Maybe It’s Time to Stop Assuming That Israel Is Capable of Surgical Military Strikes in Gaza

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Relatives of 5 Palestinians, killed by Israel, mourn over dead body of them at Jabalia Refugee Camp in Gaza City, Gaza on August 4, 2014. Israeli airstrikes hit a house, in which 5 Palestinians- including 1 child- were killed, at Jabalia Refugee Camp. (Photo by Mustafa Hassona/Anadolu Agency/Getty Images) Photo: Mahmud Hams/AFP/Getty Images

Early last Wednesday morning, Israeli troops shelled a school in the Gaza refugee camp of Jabaliya in which the United Nations had been operating a shelter, killing 21 Palestinians. This morning, Ben Hubbard and Jodi Rudoren of the New York Times published a lengthy reconstruction of the attack, concluding that Israeli troops fired indiscriminately into a very crowded refugee camp without taking much care either to distinguish Hamas attackers from civilians or to try to avoid designated U.N. humanitarian shelters. Israeli shells have now struck six U.N. shelters.

The United States, in response to a separate Israeli strike on a U.N. shelter in Rafah this weekend, issued a far harsher condemnation of Israel's conduct in the war than it had previously. America was "appalled" by the "disgraceful" attack, the State Department said, and noted that the coordinates of the school, "like all UN facilities in Gaza," had been "repeatedly communicated" to the Israeli military. The implication was that avoiding Palestinian casualties like this was a matter of Israeli will: "Israel must do more," the U.S. statement said. But the details of the incidents in Jabaliya and Rafah, along with several other deadly attacks on humanitarian installations, suggest a darker and more disturbing possibility. Perhaps the problem isn't simply that Israel won't do enough to avoid Palestinian casualties. Perhaps, in the chaotic reality of war, Israel's troops are often not capable of attacking military targets while avoiding civilian ones.

In last Wednesday's Jabaliya attack, as Hubbard and Rudoren recount, Israeli officials "have provided no explanation for the strike beyond saying that Palestinian militants were firing from 200 yards away." Within that vicinity, the scope of two football fields, civilians and refugees were subjected to a barrage that seemed to them indiscriminate. “It was clear that they were not aiming at a specific house, but fired lots and it fell where it fell,” the Times quoted a man named Abdel Latif al-Seifi, whose nearby home was struck, saying.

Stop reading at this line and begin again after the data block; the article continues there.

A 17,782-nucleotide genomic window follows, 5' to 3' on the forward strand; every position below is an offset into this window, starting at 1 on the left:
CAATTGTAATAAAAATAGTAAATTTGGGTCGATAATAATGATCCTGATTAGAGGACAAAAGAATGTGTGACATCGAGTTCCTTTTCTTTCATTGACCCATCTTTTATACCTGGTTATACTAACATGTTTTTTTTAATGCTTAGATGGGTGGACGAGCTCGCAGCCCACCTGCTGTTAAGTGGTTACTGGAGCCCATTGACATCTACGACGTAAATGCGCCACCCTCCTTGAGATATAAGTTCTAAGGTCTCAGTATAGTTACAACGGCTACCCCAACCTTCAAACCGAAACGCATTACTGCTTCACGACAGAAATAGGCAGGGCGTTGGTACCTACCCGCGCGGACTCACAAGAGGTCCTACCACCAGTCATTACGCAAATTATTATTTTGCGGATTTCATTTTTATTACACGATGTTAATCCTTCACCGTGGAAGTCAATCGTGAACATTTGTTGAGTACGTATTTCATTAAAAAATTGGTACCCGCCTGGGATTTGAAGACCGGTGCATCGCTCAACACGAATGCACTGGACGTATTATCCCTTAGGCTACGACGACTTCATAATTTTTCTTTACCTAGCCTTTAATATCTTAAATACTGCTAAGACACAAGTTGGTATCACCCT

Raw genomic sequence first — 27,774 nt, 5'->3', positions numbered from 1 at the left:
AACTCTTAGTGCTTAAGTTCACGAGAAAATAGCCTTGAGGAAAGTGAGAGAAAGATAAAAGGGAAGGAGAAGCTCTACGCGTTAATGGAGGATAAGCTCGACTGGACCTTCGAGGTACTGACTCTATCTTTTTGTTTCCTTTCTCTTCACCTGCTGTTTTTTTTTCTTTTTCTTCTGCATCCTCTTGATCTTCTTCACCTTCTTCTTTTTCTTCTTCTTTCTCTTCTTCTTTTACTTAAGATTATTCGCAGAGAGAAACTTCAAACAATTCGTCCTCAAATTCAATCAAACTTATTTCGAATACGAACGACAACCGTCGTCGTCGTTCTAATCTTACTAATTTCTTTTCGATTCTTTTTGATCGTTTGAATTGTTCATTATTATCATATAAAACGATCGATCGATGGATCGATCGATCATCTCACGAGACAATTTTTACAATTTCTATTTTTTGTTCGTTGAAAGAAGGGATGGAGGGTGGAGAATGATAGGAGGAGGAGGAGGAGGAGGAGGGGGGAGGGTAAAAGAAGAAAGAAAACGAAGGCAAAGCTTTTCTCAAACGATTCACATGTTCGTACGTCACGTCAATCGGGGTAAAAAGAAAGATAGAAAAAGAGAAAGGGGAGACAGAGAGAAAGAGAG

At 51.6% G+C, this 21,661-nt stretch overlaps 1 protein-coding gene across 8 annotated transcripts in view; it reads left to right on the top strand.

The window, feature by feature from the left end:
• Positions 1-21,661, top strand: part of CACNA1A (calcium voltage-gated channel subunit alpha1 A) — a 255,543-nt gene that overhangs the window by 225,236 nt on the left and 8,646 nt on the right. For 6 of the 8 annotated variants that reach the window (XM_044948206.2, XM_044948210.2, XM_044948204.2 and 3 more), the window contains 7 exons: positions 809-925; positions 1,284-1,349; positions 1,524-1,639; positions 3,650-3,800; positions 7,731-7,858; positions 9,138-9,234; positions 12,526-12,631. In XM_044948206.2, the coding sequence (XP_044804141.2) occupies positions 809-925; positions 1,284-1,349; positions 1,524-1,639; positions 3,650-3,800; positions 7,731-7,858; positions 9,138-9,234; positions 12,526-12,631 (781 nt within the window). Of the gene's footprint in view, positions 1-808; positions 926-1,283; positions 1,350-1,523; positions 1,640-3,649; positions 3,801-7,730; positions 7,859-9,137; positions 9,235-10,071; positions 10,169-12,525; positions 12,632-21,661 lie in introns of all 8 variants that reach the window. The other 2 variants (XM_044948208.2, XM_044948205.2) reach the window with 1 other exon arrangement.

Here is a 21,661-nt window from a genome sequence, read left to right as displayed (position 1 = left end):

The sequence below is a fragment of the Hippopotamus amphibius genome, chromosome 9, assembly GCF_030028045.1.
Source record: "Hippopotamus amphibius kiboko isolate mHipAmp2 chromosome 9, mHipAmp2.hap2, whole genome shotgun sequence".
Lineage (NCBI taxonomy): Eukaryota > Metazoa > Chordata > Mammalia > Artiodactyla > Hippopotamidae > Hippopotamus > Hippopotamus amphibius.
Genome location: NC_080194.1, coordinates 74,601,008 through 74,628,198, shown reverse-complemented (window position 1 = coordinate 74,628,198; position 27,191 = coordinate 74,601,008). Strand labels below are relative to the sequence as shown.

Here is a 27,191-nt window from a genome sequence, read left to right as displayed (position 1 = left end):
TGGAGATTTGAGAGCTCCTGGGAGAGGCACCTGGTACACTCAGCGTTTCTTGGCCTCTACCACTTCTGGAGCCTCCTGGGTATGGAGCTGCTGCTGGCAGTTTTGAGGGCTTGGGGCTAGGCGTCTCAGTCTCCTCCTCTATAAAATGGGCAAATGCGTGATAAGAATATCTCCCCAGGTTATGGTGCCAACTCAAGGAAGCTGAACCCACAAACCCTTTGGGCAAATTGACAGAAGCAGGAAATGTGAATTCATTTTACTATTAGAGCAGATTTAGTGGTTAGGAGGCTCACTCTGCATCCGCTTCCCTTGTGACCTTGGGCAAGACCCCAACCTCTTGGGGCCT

U.N. officials seemed to agree. A preliminary U.N. report on the shrapnel and unexploded shells that landed in the area suggested that this had likely been an artillery attack, not a precision strike. Weapons experts told the Times that munitions of this type would be considered effective if they hit "within 50 yards" of a target. Israeli military officials refused to confirm or deny that artillery was used in Jabaliya.

Israel has more precise munitions than this. But what matters is the kind of attacks that the IDF is actually launching against military targets in this chaotic war in a crowded place, not those that it theoretically has the capacity to launch. If Israel could have responded to rocket attacks from the vicinity of the shelter with precision weapons, surely it would have done so. Instead it used a spray of artillery.

The current campaign in Gaza, viewed through these reports from the ground, looks a great deal less precise and more scattershot than the IDF's reputation. It isn't simply the artillery attack that sprayed across Jabaliya — encompassing the area of the humanitarian shelter, a pharmacy, a mosque  — though that strike is alarming on its own. In Rafah, the IDF said it had been targeting three Palestinian militants riding past the school on a motorcycle. "A successful hit," the IDF spokesman said, but the shrapnel hit the motorcycle and then a crowd gathered outside the U.N. shelter — buying ice cream and food from vendors — and killed at least seven civilians, one of them a U.N. worker. On July 24, an Israeli mortar attack struck the yard of a U.N. shelter in a school in Beit Hanoun. The IDF said the yard was empty, but it knew the coordinates of the shelter, and 16 Palestinians civilians nearby died in the attack. There are other deadly incidents (explosions at Shifa Hospital and al-Shati refugee camp, among others) whose origins remain murkier.